In our experience, appraisers are having a difficult time in this market since home prices have risen so quickly. This is important because if a home doesn't appraise at the sales price, it risks killing the deal unless the buyer and seller are willing to renegotiate the sales price or the buyer is willing to make up the difference in cash.

The 30-year mortgage rate in March breached the 3% threshold. While rates are predicted to continue rise from their January lows, it's likely they will remain historically low. We predict rates to stay within the 3%-3.5% range throughout 2021.

Townhomes and Condos

Graph depicting the Nashville real estate market in March 2021 for Townhomes and Condos The market for townhomes and condos continues to be stable. In fact, the number of new listings added to the market in March 2021 increased by 4.2% to 394 compared to March 2020 (378 new listings).

While new condo/townhome listings are being added to the market at a healthy rate, they are being purchased quickly. The number of condos and townhomes on the market decreased by 25% to just 700 listings in March 2021 compared to March 2020. This is a continuation of the trend we noticed in February.

The number of condos and townhomes on the market is decreasing which is causing prices to increase. In March 2021, the median sales price was $280,608 which represents a 7.8% increase compared to the prior year. While prices haven't increased as much as the single-family home market, it is definitely something to keep an eye on. If the inventory of condos/townhomes continues to decrease, it is likely that prices will rise even faster.

We don't see as many bidding wars when it comes to condos/townhomes compared to the single-family home market. This could be because condos and townhomes are desirable to a smaller demographic whereas there are more potential buyers for single-family homes. The average percent of list price received for a condo/townhome in March 2021 was 99.3%, a healthy number that is just slightly above the March 2020 figure (98.8%).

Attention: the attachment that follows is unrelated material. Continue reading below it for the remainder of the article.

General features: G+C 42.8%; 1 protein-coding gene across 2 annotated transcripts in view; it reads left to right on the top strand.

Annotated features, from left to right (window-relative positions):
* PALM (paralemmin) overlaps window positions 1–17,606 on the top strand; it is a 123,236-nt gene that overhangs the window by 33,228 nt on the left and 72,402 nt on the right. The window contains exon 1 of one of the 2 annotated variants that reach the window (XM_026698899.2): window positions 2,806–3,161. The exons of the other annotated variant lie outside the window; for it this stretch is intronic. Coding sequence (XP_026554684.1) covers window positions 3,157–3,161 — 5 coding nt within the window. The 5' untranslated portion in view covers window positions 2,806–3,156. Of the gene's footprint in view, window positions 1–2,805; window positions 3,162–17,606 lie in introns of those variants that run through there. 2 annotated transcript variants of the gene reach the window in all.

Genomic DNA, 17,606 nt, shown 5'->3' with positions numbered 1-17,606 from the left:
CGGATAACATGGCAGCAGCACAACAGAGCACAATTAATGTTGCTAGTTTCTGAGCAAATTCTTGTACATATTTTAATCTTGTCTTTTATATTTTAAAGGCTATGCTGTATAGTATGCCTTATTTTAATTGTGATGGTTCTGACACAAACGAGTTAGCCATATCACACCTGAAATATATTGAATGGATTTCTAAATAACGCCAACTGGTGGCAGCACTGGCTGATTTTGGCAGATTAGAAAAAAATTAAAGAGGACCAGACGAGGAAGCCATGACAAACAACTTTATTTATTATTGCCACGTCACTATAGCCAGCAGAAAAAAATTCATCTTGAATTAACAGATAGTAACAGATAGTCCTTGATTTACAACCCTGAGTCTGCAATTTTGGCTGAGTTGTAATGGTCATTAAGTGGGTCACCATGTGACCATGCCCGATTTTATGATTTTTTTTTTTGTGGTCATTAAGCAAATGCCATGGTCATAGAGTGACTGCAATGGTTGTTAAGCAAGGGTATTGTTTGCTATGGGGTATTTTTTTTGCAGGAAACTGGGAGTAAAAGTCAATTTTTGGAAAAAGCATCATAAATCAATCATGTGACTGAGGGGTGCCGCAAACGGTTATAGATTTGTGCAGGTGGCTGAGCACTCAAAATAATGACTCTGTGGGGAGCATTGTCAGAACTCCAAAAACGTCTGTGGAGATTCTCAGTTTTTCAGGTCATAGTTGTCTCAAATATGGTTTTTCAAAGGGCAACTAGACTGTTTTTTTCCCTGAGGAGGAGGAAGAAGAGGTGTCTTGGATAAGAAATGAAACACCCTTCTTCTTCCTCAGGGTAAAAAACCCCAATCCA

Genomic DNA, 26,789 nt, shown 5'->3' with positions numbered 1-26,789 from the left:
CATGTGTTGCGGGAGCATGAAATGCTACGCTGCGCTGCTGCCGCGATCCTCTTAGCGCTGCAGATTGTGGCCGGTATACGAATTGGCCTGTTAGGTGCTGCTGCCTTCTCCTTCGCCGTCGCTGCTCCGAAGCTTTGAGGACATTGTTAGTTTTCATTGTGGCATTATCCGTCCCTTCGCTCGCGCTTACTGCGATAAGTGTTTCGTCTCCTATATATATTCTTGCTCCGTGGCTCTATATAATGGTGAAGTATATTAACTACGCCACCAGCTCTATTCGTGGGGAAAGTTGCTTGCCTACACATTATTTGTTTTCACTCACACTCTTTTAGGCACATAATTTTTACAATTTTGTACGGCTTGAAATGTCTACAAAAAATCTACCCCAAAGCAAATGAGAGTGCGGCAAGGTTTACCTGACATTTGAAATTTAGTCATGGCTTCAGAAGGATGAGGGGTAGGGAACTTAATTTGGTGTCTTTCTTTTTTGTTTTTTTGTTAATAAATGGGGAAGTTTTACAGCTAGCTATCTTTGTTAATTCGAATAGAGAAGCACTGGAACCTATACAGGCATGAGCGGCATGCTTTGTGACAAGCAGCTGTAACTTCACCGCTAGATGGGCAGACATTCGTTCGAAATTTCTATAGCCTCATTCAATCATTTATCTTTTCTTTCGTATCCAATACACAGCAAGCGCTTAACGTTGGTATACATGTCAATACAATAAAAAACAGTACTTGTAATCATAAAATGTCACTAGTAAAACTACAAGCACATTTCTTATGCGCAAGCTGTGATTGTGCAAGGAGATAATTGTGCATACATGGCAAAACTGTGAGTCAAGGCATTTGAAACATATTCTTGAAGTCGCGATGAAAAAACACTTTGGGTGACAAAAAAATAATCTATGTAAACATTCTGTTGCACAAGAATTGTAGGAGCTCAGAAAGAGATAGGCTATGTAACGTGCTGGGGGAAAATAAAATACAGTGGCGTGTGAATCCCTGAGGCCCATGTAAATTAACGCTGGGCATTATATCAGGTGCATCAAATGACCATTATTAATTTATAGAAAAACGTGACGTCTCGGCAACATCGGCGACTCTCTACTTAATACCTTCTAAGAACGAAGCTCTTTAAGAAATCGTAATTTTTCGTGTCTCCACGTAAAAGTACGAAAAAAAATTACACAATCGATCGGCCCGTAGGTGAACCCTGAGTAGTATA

February 2021

Single Family Homes

Graph depicting the Nashville real estate market in February 2021 for Single Family Homes

The single-family home market for Davidson County extended its shortage of supply in February with only 799 new listings compared to 1,095 new listings in February 2020 and 1,136 new listings in January 2021. Seasonality is definitely playing a role as February isn't a particularly popular time to list a house although the 27% decrease from 2021 compared to 2020 may hint at something else going on.

The inventory of homes for sale has also decreased compared to the prior month with just 1,642 homes available for sale in Davidson County in February 2021 compared to 1,773 in January 2021.

Prices are up compared to February 2020, however, not as much as in January 2021. The median price for a single-family home in Davidson County in February 2021 was $368,000, an 8.3% increase compared to February 2020.

The market is getting more competitive though. Another stat we like to look at is the percent of list price received. This tells us how close the final sales price is to the initial list price. If the percent of list price received is less than 100%, then the final sales price was lower than the initial list price. In February 2021, the average percent of sales price received was 99.6% compared to just 98.4% in February 2020.

The demand side of the equation continues to be strong. 30-year mortgage rates during the first week of February hit 2.73%, up slightly from January (2.65%). There continues to be strong demand for Nashville real estate as out-of-state buyers flock to the city.